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Convolutional code
Posted By Krishna Sankar On January 4, 2009 @ 11:30 am In Coding | 40 Comments
Coding is a technique where redundancy is added to original bit sequence to increase the reliability of the communication. In this article, lets discuss a simple binary convolutional coding scheme at the transmitter and the associated Viterbi (maximum likelihood) decoding scheme at the receiver.
Update: For some reason, the blog is unable to display the article which discuss both Convolutional coding and Viterbi decoding. As a work around, the article was broken upto into two posts. This post descrbes a simple Binary Convolutional Coding scheme. For details on the Viterbi decoding algorithm, please refer to the post – Viterbi decoder. ^{[1]}
Chapter 8, Table 8.2-1 of Digital Communications by John Proakis ^{[2]} lists the various rate 1/2 convolutional coding schemes. The simplest among them has constraint length with generator polynomial . There are three parameters which define the convolotional code:
(a) Rate : Ratio of the number of input bits to the number of output bits. In this example, rate is 1/2 which means there are two output bits for each input bit.
(b) Constraint length : The number of delay elements in the convolutional coding. In this example, with there are two delay elements.
(c) Generator polynomial : Wiring of the input sequence with the delay elements to form the output. In this example, generator polynomial is . The output from the arm uses the XOR of the current input, previous input and the previous to previous input. The output from the uses the XOR of the current input and the previous to previous input.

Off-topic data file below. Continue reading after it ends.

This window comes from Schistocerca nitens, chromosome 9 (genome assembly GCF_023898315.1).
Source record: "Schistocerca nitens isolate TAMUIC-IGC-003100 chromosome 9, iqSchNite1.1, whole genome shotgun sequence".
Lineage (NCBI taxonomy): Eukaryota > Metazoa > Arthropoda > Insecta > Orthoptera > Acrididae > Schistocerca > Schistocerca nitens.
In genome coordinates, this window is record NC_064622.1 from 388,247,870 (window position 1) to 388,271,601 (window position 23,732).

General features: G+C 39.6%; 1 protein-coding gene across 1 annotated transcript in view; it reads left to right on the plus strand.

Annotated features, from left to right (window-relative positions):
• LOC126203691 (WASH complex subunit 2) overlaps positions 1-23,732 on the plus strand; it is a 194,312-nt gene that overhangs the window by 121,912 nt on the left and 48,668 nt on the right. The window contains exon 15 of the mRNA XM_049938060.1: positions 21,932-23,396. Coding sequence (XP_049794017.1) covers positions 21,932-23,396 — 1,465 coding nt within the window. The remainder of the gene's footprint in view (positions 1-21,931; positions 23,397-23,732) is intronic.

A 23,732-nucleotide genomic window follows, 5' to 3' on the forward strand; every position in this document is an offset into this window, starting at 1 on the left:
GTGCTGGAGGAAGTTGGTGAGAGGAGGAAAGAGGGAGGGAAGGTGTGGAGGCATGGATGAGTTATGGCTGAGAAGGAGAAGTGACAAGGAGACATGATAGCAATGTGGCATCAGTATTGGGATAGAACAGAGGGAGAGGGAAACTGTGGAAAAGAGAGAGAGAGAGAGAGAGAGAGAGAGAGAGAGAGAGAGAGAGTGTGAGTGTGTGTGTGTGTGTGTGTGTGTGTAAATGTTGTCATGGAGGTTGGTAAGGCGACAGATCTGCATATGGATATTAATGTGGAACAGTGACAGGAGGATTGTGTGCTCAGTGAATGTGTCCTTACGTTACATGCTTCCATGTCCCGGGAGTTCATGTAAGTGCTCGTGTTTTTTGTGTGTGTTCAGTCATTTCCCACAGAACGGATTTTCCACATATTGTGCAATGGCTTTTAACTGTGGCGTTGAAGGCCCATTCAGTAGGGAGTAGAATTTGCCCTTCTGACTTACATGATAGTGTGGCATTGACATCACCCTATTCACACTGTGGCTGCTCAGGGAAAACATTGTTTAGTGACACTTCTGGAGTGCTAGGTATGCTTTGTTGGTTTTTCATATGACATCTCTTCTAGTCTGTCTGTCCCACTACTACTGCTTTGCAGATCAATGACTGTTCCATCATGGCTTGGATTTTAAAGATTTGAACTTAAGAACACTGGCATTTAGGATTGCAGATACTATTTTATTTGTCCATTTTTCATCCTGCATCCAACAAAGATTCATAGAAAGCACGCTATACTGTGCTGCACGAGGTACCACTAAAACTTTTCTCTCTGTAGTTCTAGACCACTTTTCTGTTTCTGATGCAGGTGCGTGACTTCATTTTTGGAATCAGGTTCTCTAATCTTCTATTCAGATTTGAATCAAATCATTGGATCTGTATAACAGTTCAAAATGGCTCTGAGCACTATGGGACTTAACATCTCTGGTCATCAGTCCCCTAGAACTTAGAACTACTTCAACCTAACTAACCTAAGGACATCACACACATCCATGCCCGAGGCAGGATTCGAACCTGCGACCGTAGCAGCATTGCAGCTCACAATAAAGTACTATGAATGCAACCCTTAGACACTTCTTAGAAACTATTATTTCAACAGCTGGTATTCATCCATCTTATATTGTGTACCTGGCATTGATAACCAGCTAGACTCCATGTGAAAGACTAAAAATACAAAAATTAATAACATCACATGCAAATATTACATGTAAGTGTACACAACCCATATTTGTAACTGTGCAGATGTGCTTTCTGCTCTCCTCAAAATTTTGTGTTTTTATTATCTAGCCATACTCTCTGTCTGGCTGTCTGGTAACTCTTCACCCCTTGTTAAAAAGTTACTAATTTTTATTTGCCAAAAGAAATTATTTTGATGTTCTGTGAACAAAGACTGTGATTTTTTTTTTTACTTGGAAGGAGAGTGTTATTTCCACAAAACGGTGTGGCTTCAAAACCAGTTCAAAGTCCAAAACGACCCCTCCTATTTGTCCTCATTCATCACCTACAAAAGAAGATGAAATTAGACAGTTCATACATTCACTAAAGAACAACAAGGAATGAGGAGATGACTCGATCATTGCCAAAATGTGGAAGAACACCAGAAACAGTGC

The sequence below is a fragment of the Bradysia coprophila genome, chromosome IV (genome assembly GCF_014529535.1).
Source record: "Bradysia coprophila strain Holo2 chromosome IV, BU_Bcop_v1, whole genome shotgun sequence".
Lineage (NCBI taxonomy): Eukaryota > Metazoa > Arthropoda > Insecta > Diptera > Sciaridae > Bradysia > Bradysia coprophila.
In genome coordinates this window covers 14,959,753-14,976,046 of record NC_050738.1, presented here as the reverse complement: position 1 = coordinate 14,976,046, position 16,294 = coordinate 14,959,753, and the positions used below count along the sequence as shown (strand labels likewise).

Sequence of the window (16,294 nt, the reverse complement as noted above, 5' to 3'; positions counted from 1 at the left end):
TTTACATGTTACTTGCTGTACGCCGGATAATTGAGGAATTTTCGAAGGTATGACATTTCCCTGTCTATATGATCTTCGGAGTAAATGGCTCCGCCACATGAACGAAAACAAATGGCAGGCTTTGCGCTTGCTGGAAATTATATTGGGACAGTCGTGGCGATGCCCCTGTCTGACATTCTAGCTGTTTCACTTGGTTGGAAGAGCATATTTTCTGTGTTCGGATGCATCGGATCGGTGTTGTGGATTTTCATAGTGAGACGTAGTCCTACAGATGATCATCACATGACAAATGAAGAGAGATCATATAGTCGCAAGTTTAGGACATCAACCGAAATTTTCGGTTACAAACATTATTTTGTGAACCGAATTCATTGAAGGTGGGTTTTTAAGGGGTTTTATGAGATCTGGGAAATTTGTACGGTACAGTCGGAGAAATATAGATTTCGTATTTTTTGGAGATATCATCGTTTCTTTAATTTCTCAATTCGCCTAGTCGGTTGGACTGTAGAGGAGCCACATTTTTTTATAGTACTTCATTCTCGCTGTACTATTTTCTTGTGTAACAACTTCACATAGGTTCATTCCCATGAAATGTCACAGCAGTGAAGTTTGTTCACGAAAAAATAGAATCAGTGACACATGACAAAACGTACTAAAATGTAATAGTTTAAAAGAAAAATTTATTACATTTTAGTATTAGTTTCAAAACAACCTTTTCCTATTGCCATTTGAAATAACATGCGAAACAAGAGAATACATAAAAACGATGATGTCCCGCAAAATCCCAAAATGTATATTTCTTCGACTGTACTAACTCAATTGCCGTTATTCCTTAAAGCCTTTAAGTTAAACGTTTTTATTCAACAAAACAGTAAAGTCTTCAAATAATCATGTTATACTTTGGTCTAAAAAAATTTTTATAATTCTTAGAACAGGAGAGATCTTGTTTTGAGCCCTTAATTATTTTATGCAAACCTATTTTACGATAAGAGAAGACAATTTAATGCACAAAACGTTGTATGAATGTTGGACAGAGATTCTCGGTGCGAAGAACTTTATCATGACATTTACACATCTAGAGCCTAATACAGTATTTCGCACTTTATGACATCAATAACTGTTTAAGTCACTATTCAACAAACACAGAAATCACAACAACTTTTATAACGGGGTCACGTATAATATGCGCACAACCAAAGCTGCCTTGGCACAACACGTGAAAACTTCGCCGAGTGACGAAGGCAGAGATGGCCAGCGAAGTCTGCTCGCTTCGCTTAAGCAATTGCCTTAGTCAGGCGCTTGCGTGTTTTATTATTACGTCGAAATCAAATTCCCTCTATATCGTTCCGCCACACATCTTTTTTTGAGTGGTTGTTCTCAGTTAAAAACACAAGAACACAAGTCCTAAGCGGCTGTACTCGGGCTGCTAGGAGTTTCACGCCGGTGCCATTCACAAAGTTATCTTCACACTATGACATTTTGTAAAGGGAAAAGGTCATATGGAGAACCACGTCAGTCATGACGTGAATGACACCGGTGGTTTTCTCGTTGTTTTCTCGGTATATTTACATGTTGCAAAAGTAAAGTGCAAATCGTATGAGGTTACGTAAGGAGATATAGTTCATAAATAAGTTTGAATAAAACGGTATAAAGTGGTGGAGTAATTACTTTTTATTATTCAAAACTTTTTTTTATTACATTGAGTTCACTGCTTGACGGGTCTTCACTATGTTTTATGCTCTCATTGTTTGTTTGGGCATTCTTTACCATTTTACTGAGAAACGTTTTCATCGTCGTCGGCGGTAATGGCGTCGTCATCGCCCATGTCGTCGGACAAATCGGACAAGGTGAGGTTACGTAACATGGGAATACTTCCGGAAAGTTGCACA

Figure 1: Convolutional code with Rate 1/2, K=3, Generator Polynomial [7,5] octal
From the Figure 1, it can be seen that the operation on each arm is like a FIR filtering (aka convolution) with modulo-2 sum at the end (instead of a normal sum). Hence the name Convolutional code.
For understanding the Viterbi way of decoding the convolutional coded sequence, lets understand the relation between the input and output bits and the state transition.
if ip = 0 | if ip = 1 | |
current state | next state (op) | next state (op) |
00 | 00 (00) | 10 (11) |
01 | 00 (11) | 10 (00) |
10 | 01 (10) | 11 (01) |
11 | 01 (01) | 11 (10) |
Table 1: State transition table and the output values
For details on the Viterbi decoding algorithm, please refer to the post – Viterbi decoder. ^{[1]}
Tutorial on Convolutional Coding with Viterbi Decoding ^{[3]} – Mr. Chip Fleming
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URLs in this post:
[1] Viterbi decoder.: http://www.dsplog.com/2009/01/04/viterbi/
[2] Digital Communications by John Proakis: http://www.amazon.com/gp/redirect.html?ie=UTF8&location=http%3A%2F%2Fwww.amazon.com%2FDigital-Communications-John-Proakis%2Fdp%2F0072321113&tag=dl04-20&linkCode=ur2&camp=1789&creative=9325
[3] Tutorial on Convolutional Coding with Viterbi Decoding: http://home.netcom.com/~chip.f/Viterbi.html
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